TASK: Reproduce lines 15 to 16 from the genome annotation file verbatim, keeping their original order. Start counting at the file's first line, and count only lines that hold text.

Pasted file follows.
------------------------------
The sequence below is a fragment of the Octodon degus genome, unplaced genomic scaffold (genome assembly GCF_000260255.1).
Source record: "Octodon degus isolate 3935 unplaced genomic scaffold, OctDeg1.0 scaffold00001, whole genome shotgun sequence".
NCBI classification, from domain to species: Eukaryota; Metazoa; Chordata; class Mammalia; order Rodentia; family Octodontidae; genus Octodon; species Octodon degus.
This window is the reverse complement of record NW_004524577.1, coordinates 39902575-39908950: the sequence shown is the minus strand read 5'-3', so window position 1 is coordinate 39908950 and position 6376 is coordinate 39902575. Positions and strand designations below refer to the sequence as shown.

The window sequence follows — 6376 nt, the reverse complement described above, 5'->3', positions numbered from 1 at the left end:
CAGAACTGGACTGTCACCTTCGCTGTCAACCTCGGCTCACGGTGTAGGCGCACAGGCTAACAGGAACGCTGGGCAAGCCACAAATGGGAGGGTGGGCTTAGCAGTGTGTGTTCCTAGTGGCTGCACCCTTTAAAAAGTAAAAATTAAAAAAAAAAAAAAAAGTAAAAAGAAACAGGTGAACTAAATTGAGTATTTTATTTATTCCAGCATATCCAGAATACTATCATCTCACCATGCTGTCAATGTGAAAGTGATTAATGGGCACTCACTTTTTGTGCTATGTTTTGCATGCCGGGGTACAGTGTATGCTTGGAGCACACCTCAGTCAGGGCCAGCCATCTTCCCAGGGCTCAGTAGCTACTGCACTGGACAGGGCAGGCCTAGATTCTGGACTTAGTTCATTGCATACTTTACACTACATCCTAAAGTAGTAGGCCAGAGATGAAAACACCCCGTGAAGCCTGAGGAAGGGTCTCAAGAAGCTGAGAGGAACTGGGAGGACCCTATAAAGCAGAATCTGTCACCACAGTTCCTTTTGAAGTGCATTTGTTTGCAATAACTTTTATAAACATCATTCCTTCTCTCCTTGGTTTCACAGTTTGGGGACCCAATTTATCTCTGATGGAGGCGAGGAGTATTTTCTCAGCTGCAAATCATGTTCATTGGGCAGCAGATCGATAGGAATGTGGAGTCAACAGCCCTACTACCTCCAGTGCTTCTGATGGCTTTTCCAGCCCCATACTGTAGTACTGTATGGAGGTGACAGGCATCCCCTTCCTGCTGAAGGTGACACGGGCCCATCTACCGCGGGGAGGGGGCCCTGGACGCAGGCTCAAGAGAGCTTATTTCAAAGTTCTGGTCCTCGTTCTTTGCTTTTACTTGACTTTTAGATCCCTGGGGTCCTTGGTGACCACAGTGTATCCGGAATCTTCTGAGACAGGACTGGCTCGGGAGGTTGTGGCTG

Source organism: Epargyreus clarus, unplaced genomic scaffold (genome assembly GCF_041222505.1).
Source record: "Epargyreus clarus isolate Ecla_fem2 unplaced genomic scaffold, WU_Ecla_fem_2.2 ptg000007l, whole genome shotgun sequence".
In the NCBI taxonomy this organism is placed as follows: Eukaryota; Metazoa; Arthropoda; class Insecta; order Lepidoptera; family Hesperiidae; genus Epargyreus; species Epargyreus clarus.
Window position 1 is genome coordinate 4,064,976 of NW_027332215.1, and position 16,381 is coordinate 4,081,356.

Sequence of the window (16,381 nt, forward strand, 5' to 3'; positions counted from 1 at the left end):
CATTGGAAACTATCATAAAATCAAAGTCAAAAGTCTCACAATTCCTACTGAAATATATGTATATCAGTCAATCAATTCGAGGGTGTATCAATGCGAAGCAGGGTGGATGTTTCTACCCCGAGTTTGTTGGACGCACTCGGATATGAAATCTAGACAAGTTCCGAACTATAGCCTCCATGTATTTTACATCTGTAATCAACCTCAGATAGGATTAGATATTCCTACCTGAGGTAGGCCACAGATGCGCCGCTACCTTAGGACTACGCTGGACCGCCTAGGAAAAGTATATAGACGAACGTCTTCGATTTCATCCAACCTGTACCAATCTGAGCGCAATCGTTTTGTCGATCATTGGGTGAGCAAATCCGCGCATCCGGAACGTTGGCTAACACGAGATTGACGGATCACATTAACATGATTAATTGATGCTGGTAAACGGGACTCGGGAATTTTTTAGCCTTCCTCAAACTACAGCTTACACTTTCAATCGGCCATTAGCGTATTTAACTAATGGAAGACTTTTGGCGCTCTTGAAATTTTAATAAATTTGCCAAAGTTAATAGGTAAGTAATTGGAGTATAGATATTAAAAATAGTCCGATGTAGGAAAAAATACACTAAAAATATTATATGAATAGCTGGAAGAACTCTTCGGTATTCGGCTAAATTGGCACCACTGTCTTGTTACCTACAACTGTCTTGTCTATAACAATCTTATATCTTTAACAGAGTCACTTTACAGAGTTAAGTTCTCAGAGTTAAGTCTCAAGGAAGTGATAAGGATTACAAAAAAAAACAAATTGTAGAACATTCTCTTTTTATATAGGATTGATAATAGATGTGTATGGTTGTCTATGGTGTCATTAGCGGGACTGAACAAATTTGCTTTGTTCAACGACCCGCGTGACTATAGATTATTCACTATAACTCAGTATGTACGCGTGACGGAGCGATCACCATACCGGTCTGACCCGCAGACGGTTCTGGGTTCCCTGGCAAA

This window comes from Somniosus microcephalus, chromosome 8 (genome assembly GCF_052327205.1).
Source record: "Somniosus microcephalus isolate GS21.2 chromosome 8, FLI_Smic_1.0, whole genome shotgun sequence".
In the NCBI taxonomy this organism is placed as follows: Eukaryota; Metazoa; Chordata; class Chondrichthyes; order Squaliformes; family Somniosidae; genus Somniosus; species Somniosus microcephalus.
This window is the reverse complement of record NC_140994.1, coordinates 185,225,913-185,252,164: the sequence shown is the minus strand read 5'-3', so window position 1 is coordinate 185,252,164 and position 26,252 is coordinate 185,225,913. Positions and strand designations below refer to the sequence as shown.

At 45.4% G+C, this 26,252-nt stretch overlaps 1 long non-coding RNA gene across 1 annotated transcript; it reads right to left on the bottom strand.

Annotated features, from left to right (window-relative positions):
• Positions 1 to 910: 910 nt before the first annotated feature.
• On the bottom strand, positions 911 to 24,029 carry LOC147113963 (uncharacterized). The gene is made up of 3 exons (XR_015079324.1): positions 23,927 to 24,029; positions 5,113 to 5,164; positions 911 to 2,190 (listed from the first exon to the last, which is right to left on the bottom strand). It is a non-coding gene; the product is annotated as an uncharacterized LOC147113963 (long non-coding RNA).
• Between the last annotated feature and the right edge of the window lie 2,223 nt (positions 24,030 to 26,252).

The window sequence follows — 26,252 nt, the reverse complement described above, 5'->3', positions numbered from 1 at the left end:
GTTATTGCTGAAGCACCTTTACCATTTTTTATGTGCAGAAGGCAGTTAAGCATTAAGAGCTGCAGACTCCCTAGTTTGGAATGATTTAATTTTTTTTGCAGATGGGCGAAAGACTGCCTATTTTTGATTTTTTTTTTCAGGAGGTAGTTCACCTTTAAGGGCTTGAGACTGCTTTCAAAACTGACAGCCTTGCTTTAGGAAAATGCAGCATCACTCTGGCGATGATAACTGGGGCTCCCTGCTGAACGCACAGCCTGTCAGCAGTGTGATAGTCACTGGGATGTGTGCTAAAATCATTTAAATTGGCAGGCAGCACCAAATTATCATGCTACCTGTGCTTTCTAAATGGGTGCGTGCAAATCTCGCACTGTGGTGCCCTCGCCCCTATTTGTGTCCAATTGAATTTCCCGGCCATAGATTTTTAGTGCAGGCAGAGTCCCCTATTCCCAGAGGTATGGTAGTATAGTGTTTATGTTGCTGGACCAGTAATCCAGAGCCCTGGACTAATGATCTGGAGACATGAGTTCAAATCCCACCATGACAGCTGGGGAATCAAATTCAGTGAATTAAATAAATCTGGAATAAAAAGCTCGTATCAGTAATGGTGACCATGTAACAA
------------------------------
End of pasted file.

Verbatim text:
In the NCBI taxonomy this organism is placed as follows: Eukaryota; Metazoa; Chordata; class Chondrichthyes; order Squaliformes; family Somniosidae; genus Somniosus; species Somniosus microcephalus.
This window is the reverse complement of record NC_140994.1, coordinates 185,225,913-185,252,164: the sequence shown is the minus strand read 5'-3', so window position 1 is coordinate 185,252,164 and position 26,252 is coordinate 185,225,913. Positions and strand designations below refer to the sequence as shown.